X
  • June 7, 2018

GDPR: Five ways to close the data security gap

Martien Ouwens
Enterprise Architect, Architecture and Cloud Enablement EMEA

The GDPR is here – but are you compliant? Here’s our pick of the top five priorities to demonstrate you have the right safeguards in place. 

Following much anticipation, General Data Protection Regulation (GDPR) —the European Union’s legislative answer to greater consistency and protection when handling and processing personal data – is now in force.

You’ve probably heard a lot about the potential fines for failing to comply, but there’s far more to it than that. From potential bans on data processing to data subjects’ legal rights, to compensation following a breach—there is a wealth of reasons to take your GDPR compliance decisions very seriously.

Given this, you may have already taken care of consent management, key data discovery tasks, and ensured you’re upholding your subjects’ rights concerning access, rectification, portability, and the right to be forgotten.  However, no matter where you are in your GDPR compliance journey, you need to explore the latest data protection and security technology. It is implicit in article 32 (security of processing) where the regulation requests data processors to implement appropriate technical measures and ensure the ongoing confidentiality, integrity, availability and resilience of processing systems and services.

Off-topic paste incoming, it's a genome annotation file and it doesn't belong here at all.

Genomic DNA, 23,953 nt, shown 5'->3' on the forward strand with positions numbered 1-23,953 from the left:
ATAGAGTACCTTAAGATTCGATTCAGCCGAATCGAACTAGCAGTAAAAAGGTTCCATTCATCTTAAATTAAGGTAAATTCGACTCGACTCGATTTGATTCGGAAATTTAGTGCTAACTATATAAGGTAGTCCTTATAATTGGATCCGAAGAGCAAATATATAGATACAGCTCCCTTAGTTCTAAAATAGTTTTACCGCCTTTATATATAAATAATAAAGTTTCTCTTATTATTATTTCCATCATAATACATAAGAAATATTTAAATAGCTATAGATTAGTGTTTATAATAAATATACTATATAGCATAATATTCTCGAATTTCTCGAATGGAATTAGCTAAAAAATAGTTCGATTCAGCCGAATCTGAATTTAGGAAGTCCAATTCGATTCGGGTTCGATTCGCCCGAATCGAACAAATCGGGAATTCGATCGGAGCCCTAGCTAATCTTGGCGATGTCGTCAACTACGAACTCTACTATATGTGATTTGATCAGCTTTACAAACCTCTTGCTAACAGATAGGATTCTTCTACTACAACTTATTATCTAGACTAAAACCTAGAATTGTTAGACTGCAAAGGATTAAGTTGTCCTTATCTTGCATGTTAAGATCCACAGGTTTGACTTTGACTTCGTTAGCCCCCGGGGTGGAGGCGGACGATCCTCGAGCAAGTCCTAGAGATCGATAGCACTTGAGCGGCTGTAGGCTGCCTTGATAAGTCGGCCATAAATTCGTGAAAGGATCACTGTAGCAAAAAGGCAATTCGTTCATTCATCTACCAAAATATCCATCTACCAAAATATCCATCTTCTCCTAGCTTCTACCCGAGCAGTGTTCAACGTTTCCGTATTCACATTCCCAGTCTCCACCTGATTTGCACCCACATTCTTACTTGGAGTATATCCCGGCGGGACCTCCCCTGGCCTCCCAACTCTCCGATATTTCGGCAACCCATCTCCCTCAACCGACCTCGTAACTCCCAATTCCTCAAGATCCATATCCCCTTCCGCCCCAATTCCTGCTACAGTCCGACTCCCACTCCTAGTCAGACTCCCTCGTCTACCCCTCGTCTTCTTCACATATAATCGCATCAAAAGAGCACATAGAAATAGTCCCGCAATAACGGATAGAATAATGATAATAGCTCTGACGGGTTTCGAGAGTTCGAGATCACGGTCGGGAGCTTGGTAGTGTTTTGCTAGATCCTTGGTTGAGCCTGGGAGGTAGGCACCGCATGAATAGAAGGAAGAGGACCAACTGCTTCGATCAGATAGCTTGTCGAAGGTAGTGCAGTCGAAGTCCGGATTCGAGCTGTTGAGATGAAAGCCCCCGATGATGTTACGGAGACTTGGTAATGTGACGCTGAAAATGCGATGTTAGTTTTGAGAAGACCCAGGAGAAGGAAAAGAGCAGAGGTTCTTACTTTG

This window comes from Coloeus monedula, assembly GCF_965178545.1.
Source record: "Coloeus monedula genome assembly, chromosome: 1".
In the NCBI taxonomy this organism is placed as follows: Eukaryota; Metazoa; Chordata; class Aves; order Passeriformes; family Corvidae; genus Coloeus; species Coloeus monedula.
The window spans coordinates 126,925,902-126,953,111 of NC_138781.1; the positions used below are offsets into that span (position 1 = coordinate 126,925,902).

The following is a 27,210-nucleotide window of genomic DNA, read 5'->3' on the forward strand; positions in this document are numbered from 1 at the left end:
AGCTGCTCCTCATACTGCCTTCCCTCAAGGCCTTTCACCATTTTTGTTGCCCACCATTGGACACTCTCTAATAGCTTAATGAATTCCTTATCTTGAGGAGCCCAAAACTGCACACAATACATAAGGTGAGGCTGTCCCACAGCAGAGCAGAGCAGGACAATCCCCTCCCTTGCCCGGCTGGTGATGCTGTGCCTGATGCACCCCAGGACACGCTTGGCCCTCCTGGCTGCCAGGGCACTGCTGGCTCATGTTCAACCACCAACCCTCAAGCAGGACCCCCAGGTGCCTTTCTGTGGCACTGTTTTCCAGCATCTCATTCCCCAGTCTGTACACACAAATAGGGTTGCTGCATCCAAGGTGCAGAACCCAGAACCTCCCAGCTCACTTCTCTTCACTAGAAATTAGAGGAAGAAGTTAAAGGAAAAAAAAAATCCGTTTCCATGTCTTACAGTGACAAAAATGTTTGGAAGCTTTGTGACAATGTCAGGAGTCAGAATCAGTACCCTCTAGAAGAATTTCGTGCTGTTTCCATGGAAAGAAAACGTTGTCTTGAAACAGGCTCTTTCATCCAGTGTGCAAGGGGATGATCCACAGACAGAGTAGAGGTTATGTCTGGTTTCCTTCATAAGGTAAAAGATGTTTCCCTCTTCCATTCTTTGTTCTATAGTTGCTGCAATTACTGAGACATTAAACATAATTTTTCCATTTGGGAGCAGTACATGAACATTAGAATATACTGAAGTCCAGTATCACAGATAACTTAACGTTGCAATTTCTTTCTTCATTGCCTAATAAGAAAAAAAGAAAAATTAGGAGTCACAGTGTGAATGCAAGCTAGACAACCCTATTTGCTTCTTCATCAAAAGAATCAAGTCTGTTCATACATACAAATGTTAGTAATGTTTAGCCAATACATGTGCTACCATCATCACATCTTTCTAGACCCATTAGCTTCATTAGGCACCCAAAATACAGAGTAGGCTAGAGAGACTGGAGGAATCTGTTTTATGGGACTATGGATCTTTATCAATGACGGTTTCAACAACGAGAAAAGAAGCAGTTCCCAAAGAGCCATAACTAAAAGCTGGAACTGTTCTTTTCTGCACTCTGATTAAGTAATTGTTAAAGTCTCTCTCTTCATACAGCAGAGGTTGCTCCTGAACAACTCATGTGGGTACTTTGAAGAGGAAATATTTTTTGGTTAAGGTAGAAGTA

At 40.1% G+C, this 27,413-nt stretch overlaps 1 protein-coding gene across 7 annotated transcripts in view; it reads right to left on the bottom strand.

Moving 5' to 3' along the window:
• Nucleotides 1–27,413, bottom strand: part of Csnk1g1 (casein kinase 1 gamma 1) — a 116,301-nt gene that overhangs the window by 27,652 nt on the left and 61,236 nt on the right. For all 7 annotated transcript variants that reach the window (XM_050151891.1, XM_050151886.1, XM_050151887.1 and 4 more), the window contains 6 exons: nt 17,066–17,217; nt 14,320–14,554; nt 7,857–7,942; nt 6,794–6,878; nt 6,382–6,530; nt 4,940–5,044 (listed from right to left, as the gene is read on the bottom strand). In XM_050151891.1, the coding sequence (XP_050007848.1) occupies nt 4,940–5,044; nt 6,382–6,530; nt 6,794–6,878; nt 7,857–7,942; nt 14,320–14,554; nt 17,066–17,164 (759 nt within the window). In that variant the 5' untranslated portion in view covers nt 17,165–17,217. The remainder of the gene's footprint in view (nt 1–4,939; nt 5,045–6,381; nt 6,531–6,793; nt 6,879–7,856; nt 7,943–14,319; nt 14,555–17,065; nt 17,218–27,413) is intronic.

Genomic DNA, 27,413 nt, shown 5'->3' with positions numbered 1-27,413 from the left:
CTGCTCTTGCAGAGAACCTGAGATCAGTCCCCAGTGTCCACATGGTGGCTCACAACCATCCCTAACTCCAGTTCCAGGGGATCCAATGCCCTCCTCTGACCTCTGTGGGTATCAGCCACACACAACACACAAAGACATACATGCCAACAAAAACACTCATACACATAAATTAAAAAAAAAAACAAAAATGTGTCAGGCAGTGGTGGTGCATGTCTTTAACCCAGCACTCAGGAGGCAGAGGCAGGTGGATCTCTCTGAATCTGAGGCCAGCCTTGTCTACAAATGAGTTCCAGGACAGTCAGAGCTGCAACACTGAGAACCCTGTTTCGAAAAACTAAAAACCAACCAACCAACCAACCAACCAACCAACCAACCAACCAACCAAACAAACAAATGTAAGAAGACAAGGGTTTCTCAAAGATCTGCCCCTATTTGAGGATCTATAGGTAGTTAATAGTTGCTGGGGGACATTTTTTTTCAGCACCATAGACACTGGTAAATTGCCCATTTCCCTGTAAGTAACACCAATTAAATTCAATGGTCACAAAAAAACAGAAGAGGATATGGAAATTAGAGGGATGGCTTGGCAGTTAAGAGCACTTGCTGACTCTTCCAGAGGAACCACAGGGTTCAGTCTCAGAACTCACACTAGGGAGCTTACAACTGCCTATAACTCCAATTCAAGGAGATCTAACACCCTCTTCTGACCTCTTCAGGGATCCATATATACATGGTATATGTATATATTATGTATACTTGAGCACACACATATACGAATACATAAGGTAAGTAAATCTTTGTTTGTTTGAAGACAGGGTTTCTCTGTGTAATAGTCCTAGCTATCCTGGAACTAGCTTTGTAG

Here’s our suggested list of top five priorities that you can start actioning today to help towards GDPR compliance.

 

1. Ensure you can demonstrate accountability

As of this month, transparency when handling data is more important than ever before. Indeed, reporting on how you’re managing data, and demonstrating the measures you’ve taken to process it securely (to guarantee confidentiality, integrity and availability), are essential parts of GDPR compliance.

Accountability should also be demonstrated by documenting your technology decisions. This includes providing a rationale for why you selected those technologies that reduce the probability of a breach, or enable you to easily investigate the impact of one after it happens.

 

2. Explore encryption and anonymizstion capabilities

It’s true, there’s a host of technology out there designed to help you comply with the GDPR. But the regulation doesn’t explicitly name any technology you must adopt:  you have to make your own decisions, taking into account the technology available, the costs of implementation and the nature, scope, context, and purposes of the processing you’re doing—in addition to the rights of your data subjects.

That said, however, the capabilities that are highlighted in GDPR have been done with good reason. Simply, they’re powerful examples of tools you should consider. Articles 32 and 34, for example, call out encryption and anonymisation technologies.

Exploring these technologies, and scoping out what they could do for you and your data subjects, is certainly a worthwhile activity. Database encryption and database masking for example can provide simple ways to encrypt and anonymize data. What’s more, they’re relatively simple to deploy and implement.